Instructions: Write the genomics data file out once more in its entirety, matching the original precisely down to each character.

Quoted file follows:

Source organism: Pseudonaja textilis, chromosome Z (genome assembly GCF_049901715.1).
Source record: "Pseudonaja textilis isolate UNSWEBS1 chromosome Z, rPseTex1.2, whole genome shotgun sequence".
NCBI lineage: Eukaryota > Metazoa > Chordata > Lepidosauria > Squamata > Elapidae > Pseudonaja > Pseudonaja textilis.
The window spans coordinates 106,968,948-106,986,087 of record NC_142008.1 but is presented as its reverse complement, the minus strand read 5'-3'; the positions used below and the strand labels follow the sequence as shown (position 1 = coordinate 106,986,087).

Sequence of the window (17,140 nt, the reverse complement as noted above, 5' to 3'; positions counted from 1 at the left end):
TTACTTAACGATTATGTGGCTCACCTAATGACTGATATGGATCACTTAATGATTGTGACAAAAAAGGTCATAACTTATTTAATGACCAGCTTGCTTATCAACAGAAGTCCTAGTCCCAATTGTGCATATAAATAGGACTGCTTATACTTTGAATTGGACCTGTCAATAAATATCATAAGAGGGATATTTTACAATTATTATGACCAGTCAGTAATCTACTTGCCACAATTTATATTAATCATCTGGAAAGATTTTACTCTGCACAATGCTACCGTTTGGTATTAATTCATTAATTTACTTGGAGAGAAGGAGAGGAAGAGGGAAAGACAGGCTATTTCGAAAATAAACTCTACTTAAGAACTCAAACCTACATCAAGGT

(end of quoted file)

Source organism: Pseudonaja textilis, chromosome Z (genome assembly GCF_049901715.1).
Source record: "Pseudonaja textilis isolate UNSWEBS1 chromosome Z, rPseTex1.2, whole genome shotgun sequence".
NCBI lineage: Eukaryota > Metazoa > Chordata > Lepidosauria > Squamata > Elapidae > Pseudonaja > Pseudonaja textilis.
The window spans coordinates 106,968,948-106,986,087 of record NC_142008.1 but is presented as its reverse complement, the minus strand read 5'-3'; the positions used below and the strand labels follow the sequence as shown (position 1 = coordinate 106,986,087).

Sequence of the window (17,140 nt, the reverse complement as noted above, 5' to 3'; positions counted from 1 at the left end):
TTACTTAACGATTATGTGGCTCACCTAATGACTGATATGGATCACTTAATGATTGTGACAAAAAAGGTCATAACTTATTTAATGACCAGCTTGCTTATCAACAGAAGTCCTAGTCCCAATTGTGCATATAAATAGGACTGCTTATACTTTGAATTGGACCTGTCAATAAATATCATAAGAGGGATATTTTACAATTATTATGACCAGTCAGTAATCTACTTGCCACAATTTATATTAATCATCTGGAAAGATTTTACTCTGCACAATGCTACCGTTTGGTATTAATTCATTAATTTACTTGGAGAGAAGGAGAGGAAGAGGGAAAGACAGGCTATTTCGAAAATAAACTCTACTTAAGAACTCAAACCTACATCAAGGT